Procedural injustice examines the fair treatment in making and implementing the decisions that determine the final outcome. In other words, procedural injustice examines the level of fairness in the decision-making process. The goal of the group is to have the Nigerian nation governed by Sharia Law. However, Boko Haram members see themselves as the ones who should be enforcing such laws. In their own minds, the group members see themselves as the judge, jury, and executioner of all social and moral affairs – the be-all and end-all of all authority.
Deutsch, Coleman, and Marcus (2006) explained that the sense of injustice centers on what factors determine whether an injustice is experienced as such. Boko Haram members are of the belief that all institutions, political, religious, and otherwise, that are associated or affiliated with the Western world, are all agents of injustice. The group blames all societal ills on Western society and denies all responsibility and culpability for the deterioration of society. The group sees itself as messengers of hope and salvation in a world ridden by paganism and immorality.
Retributive and reparative injustice is concerned with the response to the violation of moral norms and how to repair the moral community that has been violated. The group members of Boko Haram see Western Civilization as a violation of Islamic doctrine and the primary source of evil in the world. To this end, the group believes in the violent overthrow of the status quo for justice to be restored to all of humanity. The group’s moral community is so myopic that it sees everyone and anyone who does not support their cause as “the enemy.” Furthermore, the group has excluded over ninety percent of the Nigerian population from its moral community. Boko Haram uses moral exclusion as a reason for perpetrating dastardly and violent acts on ordinary citizens since by their perception and definition; they are helping to rid the world of all undesirable elements – many of which are either liberal or non-Muslims. The group desires to rid Nigeria of all traces of Western imperialism but in the same token attempts to enforce Islamic imperialism upon the nation. The group opposes the values and norms of the Western world which they attribute to cultural domination. Nevertheless, the same group seeks to enact its own version of imperialism over Nigeria.
McClelland’s Four Power Orientations
Boko Haram, which can be classified as a low-power group (LPG), made efficient use of McClelland’s (1975) four power orientations (dependence, autonomy, assertion and community) to some degree and developed an effective strategy towards achieving their aspirations. By utilizing a dependent strategy, the group was able to solicit the support of other well-established jihadist groups such as al-Qaeda, the Islamic Maghreb (AQIM) and al-Shabaab. These groups provided special paramilitary and intelligence to Boko Haram members and enrolled them into their international terrorism framework. This input from other terrorist cells made Boko Haram financially and technologically independent from the ruling political and religious northern elite which can in turn be classified as high-power groups (HPG’s). Therefore, local politicians and religious clerics were neither able to account for their activities nor predict their targets. Thus, Boko Haram members were able to operate at a great level of anonymity and strike local police headquarters at will.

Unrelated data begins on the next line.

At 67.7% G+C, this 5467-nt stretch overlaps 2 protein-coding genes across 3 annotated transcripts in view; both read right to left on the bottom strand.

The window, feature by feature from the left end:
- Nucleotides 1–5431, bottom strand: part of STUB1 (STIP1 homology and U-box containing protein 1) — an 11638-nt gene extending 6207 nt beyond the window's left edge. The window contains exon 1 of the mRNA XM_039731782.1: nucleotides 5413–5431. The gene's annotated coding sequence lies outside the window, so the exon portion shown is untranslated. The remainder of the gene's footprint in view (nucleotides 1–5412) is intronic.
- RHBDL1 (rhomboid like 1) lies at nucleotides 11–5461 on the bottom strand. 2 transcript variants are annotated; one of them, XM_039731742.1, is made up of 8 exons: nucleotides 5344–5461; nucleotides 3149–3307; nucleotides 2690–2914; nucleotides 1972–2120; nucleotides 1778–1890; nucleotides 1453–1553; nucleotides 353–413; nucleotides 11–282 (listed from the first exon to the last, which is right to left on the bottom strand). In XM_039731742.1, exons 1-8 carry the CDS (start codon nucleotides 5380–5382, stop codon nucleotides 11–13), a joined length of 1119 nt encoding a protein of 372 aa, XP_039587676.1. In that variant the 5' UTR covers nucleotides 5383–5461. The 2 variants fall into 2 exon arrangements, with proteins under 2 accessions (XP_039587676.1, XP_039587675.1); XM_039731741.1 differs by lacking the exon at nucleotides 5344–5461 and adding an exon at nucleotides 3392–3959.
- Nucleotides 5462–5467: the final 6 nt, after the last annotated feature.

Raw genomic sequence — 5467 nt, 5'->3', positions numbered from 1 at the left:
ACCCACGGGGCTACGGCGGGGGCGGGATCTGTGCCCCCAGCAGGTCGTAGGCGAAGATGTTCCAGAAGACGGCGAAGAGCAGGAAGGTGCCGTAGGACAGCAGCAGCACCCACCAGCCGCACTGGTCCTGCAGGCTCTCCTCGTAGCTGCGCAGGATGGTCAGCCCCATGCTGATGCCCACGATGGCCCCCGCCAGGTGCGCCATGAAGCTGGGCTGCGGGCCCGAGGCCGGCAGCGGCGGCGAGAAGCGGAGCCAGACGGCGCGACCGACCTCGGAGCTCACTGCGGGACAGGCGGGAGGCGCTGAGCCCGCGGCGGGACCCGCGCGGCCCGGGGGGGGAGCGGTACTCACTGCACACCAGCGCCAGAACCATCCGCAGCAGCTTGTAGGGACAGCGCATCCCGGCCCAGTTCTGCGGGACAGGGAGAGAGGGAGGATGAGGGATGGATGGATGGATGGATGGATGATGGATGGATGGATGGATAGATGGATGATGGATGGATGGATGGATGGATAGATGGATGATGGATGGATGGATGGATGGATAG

However, attacking local police officials was not really the group’s end objective. The group attacked local police structures in order to bait federal security operatives into an all-out war and garner both national and international attention.
The Nigerian Police Force, being a federal agency, would inevitably send reinforcements to quell the uprising. The group then implemented an assertive strategy by using the arms and ammunition at their disposal to instigate a rebellion against local, state, and federal authority. The national security forces retaliated and successfully seized control of the group’s training base and executed its leader, Mohammed Yusuf. The national security forces displayed Yusuf’s bullet-ridden body on state television as proof that the insurrection had been subdued. However, national security forces had unwittingly made him a martyr amongst Islamic fundamentalists and drew sympathy to the group’s cause.
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*Edited by Christine Sanders